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Nate Silver is no Carnac (but I read him anyway)

October 14, 2012 pm31 10:19 pm

Nate Silver predicts elections. Or claims to. Sort of.

He burst onto the scene in 2008, at 538.com. He was a sports stats guy, a sabrematrician, and he thought he could use his skills to analyze poll results. He was good enough that he attracted some attention. A lot of attention. And on election day he had 49 states called correctly. Oh.

He commentated. The New York Times snatched him up. And now “Election Forecasts – Five Thirty Eight – Nate Silver’s Political Calulus” is updated on the Times website daily.

But he’s not very good at predicting. He is good at reading current polls – but not to tell us about the future. He excels in explaining what just happened.

Is that blip statistical noise? Trust Nate. How big was Romney’s debate bounce? Ask Nate. But will Romney do well at the next debate? Who knows?

The mechanics behind his work are simple. He thinks that pollsters are consistent, and that results are fairly consistent. So he tests the same poll with four pollsters, and his result tells him not about the state being polled, but about each of the pollster’s “lean.” He checks state polls against national polls, and sees how tightly they move together… or not. So the next time that state is polled, it tells Nate something about where the national race is, as well. And vice versa. Without a new poll in South Pennsyltucky, Nate intuits which way it has moved from the national polls, and the record of correlation between that state and the country. He easily doubles or triples the amount of information sucked out of each poll, and creates a much better-filled in picture of the state of the race, today, both nationally and in each state.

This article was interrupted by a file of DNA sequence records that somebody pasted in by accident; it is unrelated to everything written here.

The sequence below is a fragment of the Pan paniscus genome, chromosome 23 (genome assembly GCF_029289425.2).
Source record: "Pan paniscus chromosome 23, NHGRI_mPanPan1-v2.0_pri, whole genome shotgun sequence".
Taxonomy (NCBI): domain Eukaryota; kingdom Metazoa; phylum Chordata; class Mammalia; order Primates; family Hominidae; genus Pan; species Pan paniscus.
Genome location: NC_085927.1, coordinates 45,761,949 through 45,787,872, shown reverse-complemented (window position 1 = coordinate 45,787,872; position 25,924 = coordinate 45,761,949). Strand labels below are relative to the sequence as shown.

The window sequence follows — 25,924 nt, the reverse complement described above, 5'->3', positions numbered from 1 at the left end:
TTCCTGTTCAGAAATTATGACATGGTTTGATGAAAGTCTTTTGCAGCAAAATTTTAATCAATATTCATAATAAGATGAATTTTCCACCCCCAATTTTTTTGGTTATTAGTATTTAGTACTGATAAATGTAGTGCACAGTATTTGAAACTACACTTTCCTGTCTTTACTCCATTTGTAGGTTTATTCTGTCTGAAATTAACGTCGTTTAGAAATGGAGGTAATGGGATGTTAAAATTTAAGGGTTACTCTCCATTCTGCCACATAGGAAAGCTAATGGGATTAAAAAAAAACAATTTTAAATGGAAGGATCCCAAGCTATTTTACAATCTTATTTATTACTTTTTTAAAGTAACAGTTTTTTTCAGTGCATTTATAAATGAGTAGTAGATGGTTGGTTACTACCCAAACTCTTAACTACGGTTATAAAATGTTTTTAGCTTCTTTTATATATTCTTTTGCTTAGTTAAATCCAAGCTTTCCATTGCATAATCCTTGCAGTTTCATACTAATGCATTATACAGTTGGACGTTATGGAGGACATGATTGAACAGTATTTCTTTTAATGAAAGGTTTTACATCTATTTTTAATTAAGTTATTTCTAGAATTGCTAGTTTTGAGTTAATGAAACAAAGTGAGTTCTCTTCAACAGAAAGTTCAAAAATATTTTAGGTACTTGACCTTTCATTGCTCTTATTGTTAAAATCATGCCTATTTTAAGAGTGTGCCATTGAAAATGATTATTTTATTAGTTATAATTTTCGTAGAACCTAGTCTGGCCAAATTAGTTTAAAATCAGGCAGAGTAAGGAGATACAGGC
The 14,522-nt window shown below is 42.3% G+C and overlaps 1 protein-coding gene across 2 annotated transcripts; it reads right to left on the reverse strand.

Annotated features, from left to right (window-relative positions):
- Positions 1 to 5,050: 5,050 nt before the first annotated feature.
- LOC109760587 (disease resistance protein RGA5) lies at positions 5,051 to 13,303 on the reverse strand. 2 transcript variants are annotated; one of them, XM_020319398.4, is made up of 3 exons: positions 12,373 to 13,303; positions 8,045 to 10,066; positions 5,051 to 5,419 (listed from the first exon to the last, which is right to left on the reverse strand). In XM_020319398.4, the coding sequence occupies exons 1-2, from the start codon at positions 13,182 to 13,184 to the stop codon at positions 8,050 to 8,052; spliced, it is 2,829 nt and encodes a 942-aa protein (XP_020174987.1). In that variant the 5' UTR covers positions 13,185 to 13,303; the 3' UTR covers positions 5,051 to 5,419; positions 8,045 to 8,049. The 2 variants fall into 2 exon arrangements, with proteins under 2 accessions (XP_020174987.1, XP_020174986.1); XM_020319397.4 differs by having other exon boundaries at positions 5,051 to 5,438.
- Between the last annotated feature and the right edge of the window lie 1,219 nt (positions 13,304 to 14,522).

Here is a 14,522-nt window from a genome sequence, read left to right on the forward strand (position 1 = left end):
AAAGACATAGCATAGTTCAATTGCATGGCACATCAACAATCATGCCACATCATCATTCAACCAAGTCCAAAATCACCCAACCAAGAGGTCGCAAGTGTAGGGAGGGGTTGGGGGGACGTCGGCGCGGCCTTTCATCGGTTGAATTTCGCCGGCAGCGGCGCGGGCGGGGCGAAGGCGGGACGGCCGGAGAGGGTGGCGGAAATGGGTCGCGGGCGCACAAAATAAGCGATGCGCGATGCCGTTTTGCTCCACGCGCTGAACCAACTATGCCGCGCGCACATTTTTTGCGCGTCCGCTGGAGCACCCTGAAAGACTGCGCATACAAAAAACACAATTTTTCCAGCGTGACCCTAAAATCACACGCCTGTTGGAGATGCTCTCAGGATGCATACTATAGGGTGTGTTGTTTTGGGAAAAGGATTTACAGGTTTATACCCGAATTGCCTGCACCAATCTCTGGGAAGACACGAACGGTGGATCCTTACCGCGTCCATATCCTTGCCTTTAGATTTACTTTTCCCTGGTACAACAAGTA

Which all means that Nate has a great handle on what would happen if the election were held today. But not so good for three weeks from now.

He also tries his hand at analysis of state politics. Not as impressive. He just doesn’t have the depth of understanding of history. Republican in 1940 does not mean the same thing as Republican today. Nate misses this. Gun ownership means different things in different parts of the country. In some states, the whiter places are more conservative, but not in all states. And bellweather counties don’t make sense in states where the electorate is changing. All salient details that escape Nate.

But I still read. His “today” snapshot is wonderful. And there’s no one I would go to first to find out what happened in the polls three days ago. Seriously.

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3 Comments leave one →
  1. October 15, 2012 pm31 11:19 pm 11:19 pm

    My understanding is that Silver’s prediction is different than just a poll aggregator in at least two ways: 1) it incorporates economic data; 2) it takes into account predictable bounces (conventions). At least for the forecast. The now-cast is just an aggregator, I think.

    But no, he can’t predict the future. ;-)

    • October 16, 2012 pm31 11:04 pm 11:04 pm

      His economic data is pedestrian. Nothing special. And he does prefactor conventions.

      But what is really special is that he studies relationships between polls, so that he can take a Quinnipiac poll of New Hampshire, and use that data to shape the current state of the national race, and the shape of the race in at least several other states. Gallup moves up 2 points nationally… does that have impact in Pennsylvania? How much? I get how he’s set up the web of correlations… but I doubt I could execute it.

  2. October 28, 2012 pm31 10:05 pm 10:05 pm

    You might also check out Sam Wang: http://election.princeton.edu/

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